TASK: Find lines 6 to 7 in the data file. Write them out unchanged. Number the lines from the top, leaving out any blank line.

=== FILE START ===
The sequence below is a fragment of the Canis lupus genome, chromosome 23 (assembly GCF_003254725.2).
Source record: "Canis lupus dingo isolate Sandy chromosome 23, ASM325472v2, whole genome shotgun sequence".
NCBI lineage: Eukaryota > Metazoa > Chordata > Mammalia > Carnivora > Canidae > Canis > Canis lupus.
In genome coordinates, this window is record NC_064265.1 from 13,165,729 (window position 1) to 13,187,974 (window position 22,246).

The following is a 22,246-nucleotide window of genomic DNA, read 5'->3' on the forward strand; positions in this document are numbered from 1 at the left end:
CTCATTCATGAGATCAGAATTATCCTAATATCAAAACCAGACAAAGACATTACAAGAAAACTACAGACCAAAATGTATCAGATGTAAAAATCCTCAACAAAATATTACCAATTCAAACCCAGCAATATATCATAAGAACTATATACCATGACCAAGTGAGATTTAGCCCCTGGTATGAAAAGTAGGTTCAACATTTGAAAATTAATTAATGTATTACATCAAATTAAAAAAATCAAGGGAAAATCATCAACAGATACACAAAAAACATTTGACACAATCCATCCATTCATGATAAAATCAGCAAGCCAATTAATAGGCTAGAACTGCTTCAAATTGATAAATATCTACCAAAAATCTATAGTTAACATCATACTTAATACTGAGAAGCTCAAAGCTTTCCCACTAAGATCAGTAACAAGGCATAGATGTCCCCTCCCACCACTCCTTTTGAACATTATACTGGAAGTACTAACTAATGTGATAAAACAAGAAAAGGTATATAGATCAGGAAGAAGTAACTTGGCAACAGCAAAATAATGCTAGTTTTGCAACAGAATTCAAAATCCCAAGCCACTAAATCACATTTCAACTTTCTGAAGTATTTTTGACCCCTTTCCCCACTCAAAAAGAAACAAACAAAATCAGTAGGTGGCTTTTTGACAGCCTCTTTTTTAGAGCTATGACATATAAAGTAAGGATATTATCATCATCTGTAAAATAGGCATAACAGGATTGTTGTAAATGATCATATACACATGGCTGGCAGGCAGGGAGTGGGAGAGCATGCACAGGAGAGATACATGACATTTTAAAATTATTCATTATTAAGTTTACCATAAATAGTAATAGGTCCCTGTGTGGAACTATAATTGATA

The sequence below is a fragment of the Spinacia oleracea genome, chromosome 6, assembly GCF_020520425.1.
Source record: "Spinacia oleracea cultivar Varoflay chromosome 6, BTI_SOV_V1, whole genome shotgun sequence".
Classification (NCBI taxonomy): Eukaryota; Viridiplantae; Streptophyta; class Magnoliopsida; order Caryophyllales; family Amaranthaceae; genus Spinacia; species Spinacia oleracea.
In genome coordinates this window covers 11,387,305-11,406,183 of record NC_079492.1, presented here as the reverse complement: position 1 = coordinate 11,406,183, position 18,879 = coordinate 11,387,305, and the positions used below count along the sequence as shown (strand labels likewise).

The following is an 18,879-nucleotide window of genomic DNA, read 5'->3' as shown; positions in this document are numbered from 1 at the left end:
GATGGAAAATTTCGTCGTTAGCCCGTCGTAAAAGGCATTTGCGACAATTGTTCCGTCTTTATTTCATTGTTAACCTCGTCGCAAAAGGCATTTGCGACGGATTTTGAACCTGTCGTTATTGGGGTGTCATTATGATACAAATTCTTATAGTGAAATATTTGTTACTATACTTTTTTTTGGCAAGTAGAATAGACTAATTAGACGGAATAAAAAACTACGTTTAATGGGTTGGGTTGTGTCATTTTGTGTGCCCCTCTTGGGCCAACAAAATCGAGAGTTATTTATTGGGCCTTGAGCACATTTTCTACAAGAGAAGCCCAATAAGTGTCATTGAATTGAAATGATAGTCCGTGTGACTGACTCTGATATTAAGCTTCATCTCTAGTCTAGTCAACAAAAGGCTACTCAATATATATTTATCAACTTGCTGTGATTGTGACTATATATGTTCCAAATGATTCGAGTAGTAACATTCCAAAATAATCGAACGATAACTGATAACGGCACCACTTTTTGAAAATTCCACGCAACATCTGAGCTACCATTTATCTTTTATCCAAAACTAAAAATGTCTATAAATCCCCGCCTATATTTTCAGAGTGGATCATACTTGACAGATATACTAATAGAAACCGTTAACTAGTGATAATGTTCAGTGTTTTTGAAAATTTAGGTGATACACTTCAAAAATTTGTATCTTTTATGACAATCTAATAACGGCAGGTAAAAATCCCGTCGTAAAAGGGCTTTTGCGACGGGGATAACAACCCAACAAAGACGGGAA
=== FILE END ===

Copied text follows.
CTCATTCATGAGATCAGAATTATCCTAATATCAAAACCAGACAAAGACATTACAAGAAAACTACAGACCAAAATGTATCAGATGTAAAAATCCTCAACAAAATATTACCAATTCAAACCCAGCAATATATCATAAGAACTATATACCATGACCAAGTGAGATTTAGCCCCTGGTATGAAAAGTAGGTTCAACATTTGAAAATTAATTAATGTATTACATCAAATTAAAAAAATCAAGGGAAAATCATCAACAGATACACAAAAAACATTTGACACAATCCATCCATTCATGATAAAATCAGCAAGCCAATTAATAGGCTAGAACTGCTTCAAATTGATAAATATCTACCAAAAATCTATAGTTAACATCATACTTAATACTGAGAAGCTCAAAGCTTTCCCACTAAGATCAGTAACAAGGCATAGATGTCCCCTCCCACCACTCCTTTTGAACATTATACTGGAAGTACTAACTAATGTGATAAAACAAGAAAAGGTATATAGATCAGGAAGAAGTAACTTGGCAACAGCAAAATAATGCTAGTTTTGCAACAGAATTCAAAATCCCAAGCCACTAAATCACATTTCAACTTTCTGAAGTATTTTTGACCCCTTTCCCCACTCAAAAAGAAACAAACAAAATCAGTAGGTGGCTTTTTGACAGCCTCTTTTTTAGAGCTATGACATATAAAGTAAGGATATTATCATCATCTGTAAAATAGGCATAACAGGATTGTTGTAAATGATCATATACACATGGCTGGCAGGCAGGGAGTGGGAGAGCATGCACAGGAGAGATACATGACATTTTAAAATTATTCATTATTAAGTTTACCATAAATAGTAATAGGTCCCTGTGTGGAACTATAATTGATA

The sequence below is a fragment of the Spinacia oleracea genome, chromosome 6, assembly GCF_020520425.1.